Janis Birkeland has released a book titled Net-Positive Design discussing why existing approaches towards sustainable development have been ineffective.

‘Sustainable’ urban planning, policy and design professes to solve sustainability problems, but often depletes and degrades ever more resources and ecosystems and concentrates wealth and concretize social disparities. 

Positive Development theory holds that development could create more net ecological and social gains than no construction at all. 

It explains how existing conceptual, physical and institutional structures are inherently biased against the preservation and expansion of social and natural life-support systems, and proposes explicit reforms to planning, design and decision making that would enable development to increase future options and social and natural life-support systems.

Net-Positive Design and Sustainable Development is aimed at students, academics, professionals and sustainability advocates who wonder why existing approaches have been ineffective. 

It explains how to reform the anti-ecological biases in our current frameworks of environmental governance, planning, decision making and design – and suggests how to make these changes.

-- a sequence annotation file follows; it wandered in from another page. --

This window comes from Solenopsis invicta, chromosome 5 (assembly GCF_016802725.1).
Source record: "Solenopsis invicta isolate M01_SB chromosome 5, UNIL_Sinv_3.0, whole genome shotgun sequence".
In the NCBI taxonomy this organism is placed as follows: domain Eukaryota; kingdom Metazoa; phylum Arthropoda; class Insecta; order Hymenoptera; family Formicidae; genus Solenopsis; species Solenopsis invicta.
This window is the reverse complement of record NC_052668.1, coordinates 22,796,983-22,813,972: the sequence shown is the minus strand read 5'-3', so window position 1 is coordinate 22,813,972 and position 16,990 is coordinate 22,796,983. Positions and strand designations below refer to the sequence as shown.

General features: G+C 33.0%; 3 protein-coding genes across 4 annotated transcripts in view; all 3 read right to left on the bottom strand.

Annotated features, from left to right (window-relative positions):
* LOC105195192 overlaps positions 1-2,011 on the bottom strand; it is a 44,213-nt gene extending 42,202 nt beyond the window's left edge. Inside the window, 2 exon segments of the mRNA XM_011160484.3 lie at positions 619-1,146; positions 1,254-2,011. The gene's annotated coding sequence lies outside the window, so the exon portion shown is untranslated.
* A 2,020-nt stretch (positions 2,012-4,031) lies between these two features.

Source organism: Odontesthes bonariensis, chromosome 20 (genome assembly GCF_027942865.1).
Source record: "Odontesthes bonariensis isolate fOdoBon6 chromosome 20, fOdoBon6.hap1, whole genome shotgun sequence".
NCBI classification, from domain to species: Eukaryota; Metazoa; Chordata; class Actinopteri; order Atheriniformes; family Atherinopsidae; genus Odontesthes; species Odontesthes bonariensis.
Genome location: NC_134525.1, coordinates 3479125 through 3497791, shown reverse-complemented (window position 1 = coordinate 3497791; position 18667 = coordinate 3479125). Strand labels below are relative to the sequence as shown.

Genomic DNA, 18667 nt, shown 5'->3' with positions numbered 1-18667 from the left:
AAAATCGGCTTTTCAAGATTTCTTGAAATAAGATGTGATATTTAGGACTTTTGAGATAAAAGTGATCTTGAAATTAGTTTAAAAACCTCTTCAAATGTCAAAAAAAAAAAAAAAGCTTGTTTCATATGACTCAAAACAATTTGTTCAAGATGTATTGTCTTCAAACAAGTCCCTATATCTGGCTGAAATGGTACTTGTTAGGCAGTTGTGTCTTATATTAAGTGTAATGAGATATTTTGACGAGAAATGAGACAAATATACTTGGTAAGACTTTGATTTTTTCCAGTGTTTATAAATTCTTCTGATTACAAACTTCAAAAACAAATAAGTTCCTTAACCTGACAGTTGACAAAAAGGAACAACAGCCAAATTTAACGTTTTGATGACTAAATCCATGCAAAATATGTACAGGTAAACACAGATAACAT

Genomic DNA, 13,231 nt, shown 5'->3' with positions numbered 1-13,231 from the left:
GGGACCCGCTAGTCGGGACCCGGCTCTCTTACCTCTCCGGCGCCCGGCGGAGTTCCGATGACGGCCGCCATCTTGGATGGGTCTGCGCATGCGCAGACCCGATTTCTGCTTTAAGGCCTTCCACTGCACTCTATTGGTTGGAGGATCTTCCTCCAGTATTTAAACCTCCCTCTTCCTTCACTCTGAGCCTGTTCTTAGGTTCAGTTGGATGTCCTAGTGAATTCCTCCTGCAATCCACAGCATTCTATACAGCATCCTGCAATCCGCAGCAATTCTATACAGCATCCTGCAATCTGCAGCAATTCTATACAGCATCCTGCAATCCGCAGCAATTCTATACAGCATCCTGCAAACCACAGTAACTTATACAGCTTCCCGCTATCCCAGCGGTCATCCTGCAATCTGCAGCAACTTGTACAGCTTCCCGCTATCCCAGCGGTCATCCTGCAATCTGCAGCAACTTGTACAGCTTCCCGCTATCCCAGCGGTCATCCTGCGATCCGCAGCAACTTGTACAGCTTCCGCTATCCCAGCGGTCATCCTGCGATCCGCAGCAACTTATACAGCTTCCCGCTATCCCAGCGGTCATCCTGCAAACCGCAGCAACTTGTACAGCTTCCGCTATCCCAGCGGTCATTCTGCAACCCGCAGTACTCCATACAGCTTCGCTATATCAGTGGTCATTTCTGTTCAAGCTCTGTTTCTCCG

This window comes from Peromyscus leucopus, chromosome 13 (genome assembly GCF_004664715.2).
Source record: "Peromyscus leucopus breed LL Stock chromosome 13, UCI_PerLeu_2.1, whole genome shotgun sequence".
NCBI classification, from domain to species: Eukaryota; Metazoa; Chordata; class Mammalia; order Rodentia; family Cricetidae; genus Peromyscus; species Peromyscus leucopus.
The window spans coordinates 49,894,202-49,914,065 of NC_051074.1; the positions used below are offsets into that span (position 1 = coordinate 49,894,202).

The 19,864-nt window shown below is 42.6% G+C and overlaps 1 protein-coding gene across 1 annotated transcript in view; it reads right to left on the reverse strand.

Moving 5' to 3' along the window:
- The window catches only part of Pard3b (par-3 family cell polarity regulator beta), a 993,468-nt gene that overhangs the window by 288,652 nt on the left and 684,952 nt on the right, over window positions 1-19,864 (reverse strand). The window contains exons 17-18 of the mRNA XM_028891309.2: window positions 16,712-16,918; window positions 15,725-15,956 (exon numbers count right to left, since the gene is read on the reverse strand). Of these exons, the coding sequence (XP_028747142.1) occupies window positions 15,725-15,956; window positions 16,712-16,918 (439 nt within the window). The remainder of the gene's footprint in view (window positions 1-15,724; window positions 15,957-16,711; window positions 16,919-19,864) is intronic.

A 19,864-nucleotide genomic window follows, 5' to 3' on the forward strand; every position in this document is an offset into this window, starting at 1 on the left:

Cities can increase both the ‘public estate’ (reduce social stratification, inequity and other causes of conflict, increase environmental quality, wellbeing and access to basic needs, etc.); and the ‘ecological base’ (sequester more carbon and produce more energy than used during construction and operation, increase ecological space to support ecological carrying capacity, ecosystem functions and services, restore the bioregions and wil- derness, etc.). 

No small task, this book provides academic theory and professional tools for saving the planet, including a free computer app for net-positive design. 

“Birkeland is a true pioneer in the field of sustainability theory," says Dr. Paul Downton, proprietor Ecopolis, founder Urban Ecology Australia, co-founder Ecocity Design Institute.  

"This book sets out her key arguments and proposes a design tool to enable collaborative creation for “positive development”. Like Birkeland’s advocacy, it is comprehensive and challenging and offers real options for going beyond sustainability.”